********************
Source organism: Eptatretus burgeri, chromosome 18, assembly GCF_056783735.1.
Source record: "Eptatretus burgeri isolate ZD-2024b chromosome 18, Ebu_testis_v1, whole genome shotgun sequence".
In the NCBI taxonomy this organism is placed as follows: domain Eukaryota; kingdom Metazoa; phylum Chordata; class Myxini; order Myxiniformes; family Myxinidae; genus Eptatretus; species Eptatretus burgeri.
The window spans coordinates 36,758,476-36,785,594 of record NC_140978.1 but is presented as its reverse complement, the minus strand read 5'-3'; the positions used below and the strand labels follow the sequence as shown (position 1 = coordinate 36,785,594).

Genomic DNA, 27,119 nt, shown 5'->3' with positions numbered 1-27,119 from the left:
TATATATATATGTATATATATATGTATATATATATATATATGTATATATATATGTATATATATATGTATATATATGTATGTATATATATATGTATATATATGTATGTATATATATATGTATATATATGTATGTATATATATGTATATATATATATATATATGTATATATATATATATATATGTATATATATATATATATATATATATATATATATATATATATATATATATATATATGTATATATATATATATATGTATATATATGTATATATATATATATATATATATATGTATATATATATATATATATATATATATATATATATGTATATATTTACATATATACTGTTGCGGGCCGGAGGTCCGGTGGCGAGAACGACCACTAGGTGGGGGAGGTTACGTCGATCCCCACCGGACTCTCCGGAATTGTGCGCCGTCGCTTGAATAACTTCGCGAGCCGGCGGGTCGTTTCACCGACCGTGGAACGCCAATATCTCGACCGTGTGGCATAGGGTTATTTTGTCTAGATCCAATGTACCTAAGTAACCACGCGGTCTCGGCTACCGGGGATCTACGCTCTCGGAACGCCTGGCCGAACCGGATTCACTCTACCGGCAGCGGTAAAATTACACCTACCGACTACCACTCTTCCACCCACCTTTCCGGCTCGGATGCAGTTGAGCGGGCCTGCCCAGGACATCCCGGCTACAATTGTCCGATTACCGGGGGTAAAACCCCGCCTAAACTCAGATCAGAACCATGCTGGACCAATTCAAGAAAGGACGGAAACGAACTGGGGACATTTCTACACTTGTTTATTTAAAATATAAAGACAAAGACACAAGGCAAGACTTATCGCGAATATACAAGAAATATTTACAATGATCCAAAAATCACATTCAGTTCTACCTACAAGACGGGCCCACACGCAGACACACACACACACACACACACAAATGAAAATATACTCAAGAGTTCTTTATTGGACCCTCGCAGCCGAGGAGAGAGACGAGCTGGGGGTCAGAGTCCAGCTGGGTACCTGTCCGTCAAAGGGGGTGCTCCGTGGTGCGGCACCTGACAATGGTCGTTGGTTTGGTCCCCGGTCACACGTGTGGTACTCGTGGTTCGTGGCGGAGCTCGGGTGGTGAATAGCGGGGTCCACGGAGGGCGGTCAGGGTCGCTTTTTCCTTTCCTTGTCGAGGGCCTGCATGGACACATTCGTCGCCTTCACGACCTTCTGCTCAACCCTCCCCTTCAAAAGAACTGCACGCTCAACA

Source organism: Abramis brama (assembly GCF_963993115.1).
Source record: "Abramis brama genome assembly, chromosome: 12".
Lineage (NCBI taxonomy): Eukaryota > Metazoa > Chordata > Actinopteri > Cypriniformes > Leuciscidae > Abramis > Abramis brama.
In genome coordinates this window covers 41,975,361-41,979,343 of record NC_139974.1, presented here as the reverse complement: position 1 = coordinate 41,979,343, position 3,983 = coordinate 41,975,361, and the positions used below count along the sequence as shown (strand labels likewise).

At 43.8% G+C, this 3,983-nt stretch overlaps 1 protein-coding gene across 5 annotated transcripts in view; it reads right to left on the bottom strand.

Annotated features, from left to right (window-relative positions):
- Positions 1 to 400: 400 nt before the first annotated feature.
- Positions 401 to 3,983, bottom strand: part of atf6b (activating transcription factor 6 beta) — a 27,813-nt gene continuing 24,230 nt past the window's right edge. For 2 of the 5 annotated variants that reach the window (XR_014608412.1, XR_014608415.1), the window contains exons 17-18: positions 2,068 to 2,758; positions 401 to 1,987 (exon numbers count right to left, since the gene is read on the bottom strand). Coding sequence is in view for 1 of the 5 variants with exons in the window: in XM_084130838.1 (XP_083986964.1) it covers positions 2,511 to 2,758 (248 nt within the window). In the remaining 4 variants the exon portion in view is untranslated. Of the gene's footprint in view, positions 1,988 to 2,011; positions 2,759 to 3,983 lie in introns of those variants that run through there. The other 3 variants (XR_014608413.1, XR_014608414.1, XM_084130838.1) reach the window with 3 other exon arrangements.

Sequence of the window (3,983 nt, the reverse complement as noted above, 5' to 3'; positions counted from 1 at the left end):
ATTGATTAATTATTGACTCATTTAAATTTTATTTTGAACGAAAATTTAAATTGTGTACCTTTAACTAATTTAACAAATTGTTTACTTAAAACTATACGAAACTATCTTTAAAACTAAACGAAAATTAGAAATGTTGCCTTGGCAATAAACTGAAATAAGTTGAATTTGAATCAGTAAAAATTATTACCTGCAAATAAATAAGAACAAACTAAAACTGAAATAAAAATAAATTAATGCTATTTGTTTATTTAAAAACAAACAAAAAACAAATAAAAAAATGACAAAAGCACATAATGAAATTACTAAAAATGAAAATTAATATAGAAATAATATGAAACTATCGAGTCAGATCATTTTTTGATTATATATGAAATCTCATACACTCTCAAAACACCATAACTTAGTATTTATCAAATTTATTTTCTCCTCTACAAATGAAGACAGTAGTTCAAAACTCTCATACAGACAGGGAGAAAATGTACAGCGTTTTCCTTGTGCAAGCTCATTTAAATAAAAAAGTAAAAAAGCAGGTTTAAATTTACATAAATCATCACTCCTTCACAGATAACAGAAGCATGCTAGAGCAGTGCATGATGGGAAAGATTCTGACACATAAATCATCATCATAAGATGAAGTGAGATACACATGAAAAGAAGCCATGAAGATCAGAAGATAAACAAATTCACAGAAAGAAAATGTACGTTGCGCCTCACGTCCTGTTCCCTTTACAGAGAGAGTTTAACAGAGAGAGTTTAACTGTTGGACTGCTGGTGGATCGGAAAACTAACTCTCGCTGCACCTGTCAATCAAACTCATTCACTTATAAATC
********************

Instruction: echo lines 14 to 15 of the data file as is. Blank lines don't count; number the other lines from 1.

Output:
- Positions 401 to 3,983, bottom strand: part of atf6b (activating transcription factor 6 beta) — a 27,813-nt gene continuing 24,230 nt past the window's right edge. For 2 of the 5 annotated variants that reach the window (XR_014608412.1, XR_014608415.1), the window contains exons 17-18: positions 2,068 to 2,758; positions 401 to 1,987 (exon numbers count right to left, since the gene is read on the bottom strand). Coding sequence is in view for 1 of the 5 variants with exons in the window: in XM_084130838.1 (XP_083986964.1) it covers positions 2,511 to 2,758 (248 nt within the window). In the remaining 4 variants the exon portion in view is untranslated. Of the gene's footprint in view, positions 1,988 to 2,011; positions 2,759 to 3,983 lie in introns of those variants that run through there. The other 3 variants (XR_014608413.1, XR_014608414.1, XM_084130838.1) reach the window with 3 other exon arrangements.

Sequence of the window (3,983 nt, the reverse complement as noted above, 5' to 3'; positions counted from 1 at the left end):